(WYTV) – We all exchange gifts from time to time, and countries do, too.

Some diplomat brings something here, and we take something there: gifts of state.

It’s always been this way, Egyptian pharaohs gave engraved stone jars; the Vikings and the Visigoths exchanged livestock.

Then in 1785, French King Louis the 16th gave the American minister to France, Benjamin Franklin, a snuffbox encrusted with diamonds, and King Charles the 3rd of Spain gave the secretary of foreign affairs, John Jay, a horse.

Both men accepted, but from then on, American heads of state were supposed to reveal all their gifts and all but the most inexpensive were sent to the National Archives.

Presidents could keep gifts worth less than $335.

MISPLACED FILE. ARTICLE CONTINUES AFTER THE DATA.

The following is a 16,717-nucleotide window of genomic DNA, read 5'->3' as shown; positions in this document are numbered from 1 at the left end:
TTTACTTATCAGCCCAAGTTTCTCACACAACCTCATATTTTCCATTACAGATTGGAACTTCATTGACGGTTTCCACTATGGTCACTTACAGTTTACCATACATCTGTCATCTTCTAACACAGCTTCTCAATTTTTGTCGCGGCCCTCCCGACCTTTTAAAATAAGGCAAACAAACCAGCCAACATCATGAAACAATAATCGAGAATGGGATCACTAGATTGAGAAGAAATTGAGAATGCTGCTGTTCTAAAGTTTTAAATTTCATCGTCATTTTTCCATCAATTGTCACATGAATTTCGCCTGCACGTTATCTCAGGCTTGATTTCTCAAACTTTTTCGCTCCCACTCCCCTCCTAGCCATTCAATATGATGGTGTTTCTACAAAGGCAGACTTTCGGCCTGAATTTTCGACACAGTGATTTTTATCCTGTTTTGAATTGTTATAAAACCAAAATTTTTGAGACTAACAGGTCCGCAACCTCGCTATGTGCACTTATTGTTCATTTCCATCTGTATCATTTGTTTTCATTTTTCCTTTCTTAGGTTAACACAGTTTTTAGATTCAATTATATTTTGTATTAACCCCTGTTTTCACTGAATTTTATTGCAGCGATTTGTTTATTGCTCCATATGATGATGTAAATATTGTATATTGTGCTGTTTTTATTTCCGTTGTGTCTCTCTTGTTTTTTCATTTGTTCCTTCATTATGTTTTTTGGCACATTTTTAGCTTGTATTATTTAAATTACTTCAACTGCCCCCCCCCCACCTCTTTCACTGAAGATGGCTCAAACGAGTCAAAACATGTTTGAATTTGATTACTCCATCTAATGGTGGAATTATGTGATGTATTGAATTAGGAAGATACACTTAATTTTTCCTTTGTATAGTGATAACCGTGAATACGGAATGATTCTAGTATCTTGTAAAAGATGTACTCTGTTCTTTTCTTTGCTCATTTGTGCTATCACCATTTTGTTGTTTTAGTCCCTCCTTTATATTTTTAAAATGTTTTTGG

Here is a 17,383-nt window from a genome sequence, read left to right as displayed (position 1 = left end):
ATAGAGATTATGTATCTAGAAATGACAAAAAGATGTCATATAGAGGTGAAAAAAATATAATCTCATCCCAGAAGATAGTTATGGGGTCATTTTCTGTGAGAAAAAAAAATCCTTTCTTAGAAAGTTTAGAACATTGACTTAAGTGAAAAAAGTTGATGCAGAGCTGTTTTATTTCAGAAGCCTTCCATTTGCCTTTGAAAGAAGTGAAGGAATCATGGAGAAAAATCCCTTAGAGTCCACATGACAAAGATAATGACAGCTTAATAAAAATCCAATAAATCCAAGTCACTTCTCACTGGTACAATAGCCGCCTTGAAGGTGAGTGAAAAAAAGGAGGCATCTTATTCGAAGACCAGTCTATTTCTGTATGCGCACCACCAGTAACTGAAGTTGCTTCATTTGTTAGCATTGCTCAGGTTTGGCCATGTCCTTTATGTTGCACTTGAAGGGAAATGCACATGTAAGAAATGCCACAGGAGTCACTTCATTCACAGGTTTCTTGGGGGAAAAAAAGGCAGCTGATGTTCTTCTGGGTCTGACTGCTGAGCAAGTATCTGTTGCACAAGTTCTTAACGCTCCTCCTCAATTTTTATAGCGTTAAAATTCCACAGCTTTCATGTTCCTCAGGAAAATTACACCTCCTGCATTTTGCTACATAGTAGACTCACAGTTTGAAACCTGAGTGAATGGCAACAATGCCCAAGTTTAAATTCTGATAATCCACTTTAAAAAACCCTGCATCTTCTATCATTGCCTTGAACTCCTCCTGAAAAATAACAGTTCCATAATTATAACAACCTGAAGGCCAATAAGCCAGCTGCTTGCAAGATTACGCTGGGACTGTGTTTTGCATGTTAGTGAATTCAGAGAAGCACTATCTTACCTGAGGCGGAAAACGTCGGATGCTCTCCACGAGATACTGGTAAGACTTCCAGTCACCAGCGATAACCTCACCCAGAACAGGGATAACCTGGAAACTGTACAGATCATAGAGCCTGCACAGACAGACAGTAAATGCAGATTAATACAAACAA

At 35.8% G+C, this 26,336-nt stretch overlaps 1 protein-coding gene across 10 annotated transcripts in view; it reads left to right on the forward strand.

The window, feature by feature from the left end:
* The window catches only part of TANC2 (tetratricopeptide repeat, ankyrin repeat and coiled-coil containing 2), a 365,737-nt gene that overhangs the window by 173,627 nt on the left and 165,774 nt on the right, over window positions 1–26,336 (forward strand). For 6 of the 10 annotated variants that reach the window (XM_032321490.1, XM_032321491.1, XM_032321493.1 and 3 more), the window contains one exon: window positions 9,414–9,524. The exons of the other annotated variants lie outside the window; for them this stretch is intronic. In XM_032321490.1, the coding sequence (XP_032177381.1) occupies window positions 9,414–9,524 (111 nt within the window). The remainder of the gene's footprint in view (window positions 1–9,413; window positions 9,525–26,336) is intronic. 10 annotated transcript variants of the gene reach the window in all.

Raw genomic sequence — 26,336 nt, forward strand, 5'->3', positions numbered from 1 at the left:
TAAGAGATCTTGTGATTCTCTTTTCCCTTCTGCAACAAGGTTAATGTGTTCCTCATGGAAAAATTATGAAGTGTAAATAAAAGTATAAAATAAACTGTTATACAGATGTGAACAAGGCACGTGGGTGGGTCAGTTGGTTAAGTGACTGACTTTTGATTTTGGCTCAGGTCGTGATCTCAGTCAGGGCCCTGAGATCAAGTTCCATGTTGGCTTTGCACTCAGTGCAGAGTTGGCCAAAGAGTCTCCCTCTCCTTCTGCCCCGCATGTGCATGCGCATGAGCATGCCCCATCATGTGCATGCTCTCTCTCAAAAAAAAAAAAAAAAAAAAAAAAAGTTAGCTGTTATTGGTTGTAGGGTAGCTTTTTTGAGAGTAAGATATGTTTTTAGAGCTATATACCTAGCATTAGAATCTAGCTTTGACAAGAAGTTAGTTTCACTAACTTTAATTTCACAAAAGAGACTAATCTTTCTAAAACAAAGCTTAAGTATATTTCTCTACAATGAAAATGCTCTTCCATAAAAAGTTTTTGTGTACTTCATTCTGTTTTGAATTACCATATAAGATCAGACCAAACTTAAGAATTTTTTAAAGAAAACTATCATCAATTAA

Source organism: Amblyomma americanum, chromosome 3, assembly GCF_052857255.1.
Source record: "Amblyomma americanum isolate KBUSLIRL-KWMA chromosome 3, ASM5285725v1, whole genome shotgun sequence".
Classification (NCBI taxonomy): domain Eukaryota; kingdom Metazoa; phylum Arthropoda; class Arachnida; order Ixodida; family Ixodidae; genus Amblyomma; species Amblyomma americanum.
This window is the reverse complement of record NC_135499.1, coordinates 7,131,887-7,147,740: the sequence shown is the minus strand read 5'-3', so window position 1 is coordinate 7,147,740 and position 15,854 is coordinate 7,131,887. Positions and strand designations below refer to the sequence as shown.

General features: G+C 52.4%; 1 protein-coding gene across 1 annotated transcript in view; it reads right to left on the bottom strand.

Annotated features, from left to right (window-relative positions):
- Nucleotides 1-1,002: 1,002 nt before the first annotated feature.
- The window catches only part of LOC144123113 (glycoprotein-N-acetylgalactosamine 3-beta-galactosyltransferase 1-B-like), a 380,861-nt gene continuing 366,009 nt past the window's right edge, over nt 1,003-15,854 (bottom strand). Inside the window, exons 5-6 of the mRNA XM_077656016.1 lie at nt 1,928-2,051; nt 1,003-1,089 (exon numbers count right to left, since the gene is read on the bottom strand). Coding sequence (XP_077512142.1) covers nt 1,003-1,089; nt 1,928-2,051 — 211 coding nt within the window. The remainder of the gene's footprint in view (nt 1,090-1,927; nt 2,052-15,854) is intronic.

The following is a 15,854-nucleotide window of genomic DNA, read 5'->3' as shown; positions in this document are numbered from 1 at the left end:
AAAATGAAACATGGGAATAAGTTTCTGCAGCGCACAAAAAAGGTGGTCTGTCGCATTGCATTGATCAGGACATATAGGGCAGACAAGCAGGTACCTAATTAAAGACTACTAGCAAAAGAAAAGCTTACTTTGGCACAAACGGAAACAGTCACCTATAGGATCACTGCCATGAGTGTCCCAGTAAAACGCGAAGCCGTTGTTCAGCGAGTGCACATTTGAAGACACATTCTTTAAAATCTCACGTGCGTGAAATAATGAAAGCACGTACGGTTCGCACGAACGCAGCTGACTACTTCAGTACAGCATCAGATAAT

But in practice, this rule really wasn’t followed until after Richard Nixon left the White House.

For example, First Lady Jackie Kennedy got many gifts of jewelry that she kept.

Congress keeps tabs on what gifts we give, but the State Department hands them out from the gift vault. They are already wrapped in metallic gold paper and kept on metal shelves.

Some might be jewels if a princess visits. One package that is ready to go contains basketball shoes autographed by Shaquille O’Neal, and another is a baseball bat with Derek Jeter’s signature on it.

The Chief of Protocol’s Gift Office decides who gets what.